RW-BPMS2016

2nd Workshop on the Role of
Real-world objects
in Business Process Management Systems In conjunction with EDOC 2016

Workshop: , Vienna, Austria

About RW-BPMS

Theme and goal

The increased diffusion of sensors in the world has lead to the possibility to monitor in detail the evolution of several real-world objects of interest. GPS receivers, RFID chips, transponders, detectors, cameras, satellites, etc. concur in the depiction of the current status of monitored things. Therefore, the opportunity arose to connect physical reality to digital information. The screening of real-world objects makes indeed sensors the interface towards real-world information, as they are the originators of machine-readable events. The exploitation of such knowledge is leading to successful applications such as Smart Cities, Flight Monitoring, Pollution Control, Internet of Things, and Dynamic Manufacturing Networks.

The amount of information at hand would consent a fine-grained monitoring, mining, and decision support for business processes, stemming from the joint observation of business-related objects in the real world. However, the main focus of process and data analysis in Business Process Management (BPM) still lies at a high level of abstraction, such as activities’ status, and is based on digital-to-digital information, such as information systems’ data- and activity-centric logs. Furthermore, a limited investigation from the BPM community has been evinced towards the physical-to-digital bridge so far. Such a bridge would be naturally provided by rethought information systems, where the knowledge extracted from real-world objects would best depict the contingencies and the context in which business processes are carried out. At the same time, awareness of physical reality for undertaken actions would allow for a better control over the interaction that the Business Process Management Systems (BPMSs) have with the real world.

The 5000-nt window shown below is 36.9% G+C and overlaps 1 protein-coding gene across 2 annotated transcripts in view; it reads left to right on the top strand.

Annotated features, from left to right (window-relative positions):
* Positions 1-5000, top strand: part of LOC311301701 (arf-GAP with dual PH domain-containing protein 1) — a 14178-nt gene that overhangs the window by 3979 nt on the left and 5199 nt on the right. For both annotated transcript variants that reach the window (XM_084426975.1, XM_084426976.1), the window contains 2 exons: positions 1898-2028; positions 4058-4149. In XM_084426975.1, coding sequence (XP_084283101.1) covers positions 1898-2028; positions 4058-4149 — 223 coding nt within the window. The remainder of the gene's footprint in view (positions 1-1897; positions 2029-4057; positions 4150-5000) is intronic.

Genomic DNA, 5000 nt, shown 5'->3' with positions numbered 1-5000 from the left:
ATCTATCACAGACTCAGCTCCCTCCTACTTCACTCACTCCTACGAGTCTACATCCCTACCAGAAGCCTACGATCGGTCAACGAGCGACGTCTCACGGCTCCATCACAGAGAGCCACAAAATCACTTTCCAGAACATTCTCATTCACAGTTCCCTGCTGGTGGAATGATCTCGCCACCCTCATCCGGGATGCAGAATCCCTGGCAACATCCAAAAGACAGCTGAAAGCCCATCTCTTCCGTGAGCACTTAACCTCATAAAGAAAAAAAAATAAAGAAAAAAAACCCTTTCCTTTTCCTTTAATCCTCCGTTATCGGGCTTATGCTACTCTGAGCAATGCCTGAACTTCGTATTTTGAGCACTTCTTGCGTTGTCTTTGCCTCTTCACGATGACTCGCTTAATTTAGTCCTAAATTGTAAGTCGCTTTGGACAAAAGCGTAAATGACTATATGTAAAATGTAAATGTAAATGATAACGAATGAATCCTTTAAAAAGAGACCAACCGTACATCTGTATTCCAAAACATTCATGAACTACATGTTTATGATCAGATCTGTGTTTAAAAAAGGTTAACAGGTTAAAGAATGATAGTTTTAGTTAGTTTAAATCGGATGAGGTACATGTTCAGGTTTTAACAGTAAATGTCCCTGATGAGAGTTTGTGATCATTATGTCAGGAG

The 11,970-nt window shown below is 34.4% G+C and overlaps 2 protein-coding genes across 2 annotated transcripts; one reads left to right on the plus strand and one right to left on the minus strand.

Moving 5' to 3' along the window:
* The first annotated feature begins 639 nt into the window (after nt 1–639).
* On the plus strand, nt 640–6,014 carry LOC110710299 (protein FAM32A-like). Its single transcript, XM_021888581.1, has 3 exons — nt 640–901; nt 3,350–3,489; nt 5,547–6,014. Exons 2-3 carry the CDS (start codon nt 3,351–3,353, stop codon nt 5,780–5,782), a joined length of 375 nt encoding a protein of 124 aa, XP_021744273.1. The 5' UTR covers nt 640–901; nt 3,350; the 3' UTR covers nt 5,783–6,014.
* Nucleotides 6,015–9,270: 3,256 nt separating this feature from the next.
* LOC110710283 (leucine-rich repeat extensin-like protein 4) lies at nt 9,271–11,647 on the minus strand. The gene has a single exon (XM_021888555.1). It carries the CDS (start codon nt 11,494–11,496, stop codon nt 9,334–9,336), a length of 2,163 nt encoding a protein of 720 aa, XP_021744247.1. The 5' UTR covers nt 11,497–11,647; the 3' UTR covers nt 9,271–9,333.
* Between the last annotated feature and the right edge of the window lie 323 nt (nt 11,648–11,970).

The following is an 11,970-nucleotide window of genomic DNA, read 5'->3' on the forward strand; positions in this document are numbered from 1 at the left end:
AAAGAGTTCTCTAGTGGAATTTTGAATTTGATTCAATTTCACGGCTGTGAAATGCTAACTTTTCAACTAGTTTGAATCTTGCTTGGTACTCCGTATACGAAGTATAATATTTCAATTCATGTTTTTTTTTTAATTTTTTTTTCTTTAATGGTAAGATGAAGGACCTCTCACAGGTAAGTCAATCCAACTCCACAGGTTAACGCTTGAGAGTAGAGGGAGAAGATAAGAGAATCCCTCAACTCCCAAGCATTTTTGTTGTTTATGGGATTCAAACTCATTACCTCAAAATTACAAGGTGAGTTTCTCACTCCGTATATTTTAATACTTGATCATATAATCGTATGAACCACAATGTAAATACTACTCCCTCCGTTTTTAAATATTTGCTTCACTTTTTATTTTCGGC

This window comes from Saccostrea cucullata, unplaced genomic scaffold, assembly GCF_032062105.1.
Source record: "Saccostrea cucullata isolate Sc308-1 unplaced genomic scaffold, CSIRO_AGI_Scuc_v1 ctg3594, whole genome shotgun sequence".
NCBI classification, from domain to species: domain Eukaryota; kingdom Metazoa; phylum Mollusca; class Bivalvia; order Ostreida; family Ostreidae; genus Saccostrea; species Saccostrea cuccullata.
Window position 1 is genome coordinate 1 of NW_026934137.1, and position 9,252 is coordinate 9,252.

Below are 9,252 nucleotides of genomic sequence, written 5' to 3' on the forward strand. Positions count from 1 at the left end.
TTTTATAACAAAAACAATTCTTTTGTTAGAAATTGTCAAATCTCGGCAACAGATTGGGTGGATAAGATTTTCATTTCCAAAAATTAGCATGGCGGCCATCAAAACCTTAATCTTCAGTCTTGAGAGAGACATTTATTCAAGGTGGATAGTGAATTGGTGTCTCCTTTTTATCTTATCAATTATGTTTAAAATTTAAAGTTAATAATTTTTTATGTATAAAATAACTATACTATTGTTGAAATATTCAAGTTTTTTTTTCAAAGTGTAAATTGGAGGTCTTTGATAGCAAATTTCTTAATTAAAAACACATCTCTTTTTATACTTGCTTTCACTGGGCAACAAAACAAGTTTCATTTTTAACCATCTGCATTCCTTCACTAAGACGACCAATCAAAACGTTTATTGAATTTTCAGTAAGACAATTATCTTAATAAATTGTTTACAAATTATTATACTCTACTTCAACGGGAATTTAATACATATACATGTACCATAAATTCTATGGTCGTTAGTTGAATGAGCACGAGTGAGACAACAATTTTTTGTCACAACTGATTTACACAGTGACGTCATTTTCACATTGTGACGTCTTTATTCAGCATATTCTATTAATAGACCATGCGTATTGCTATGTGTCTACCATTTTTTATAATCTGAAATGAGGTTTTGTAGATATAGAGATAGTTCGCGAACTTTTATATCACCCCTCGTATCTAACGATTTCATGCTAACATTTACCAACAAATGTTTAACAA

The objective of the RW-BPMS workshop is therefore to attract novel research and industry approaches investigating the connection of business processes with real-world objects monitoring. Conceptual, technical and application-oriented contributions are pursued within the scope of this theme.

Download the Call for Papers

Topics

Relevant topics include, but are not limited to:

Real-world objects in decision making, support and process mining

  • Execution/deployment challenges for Business Processes (BPs) that include sensors
  • Using real-world objects monitoring for business process execution and control
  • Integration of data from real-world objects in BPM applications
  • Mixed physical-digital events correlation and aggregation
  • Mining mixed physical-digital events
  • Continuous mining of real-world events for running processes
  • Case identification from sensor data
  • Event log extraction from sensor data

Real-world objects in business process modeling

  • Modeling challenges to combine static information of business process execution and continuously updated information of real-world objects
  • Support for decision making based on sensor data for the business process execution
  • Requirement analysis for integrating real-world objects monitoring with business process monitoring
  • Opportunities of modeling sensor data in business process models
  • Inclusion of real-world information for the visualization of current process status
  • Novel visual representations for mixed physical-digital evolution of processes
  • Modeling flexibility for business process management involving real-world object interactions
  • Real-world objects status compliance to the business model
  • Compliance of the business model to the status evolution of real-world objects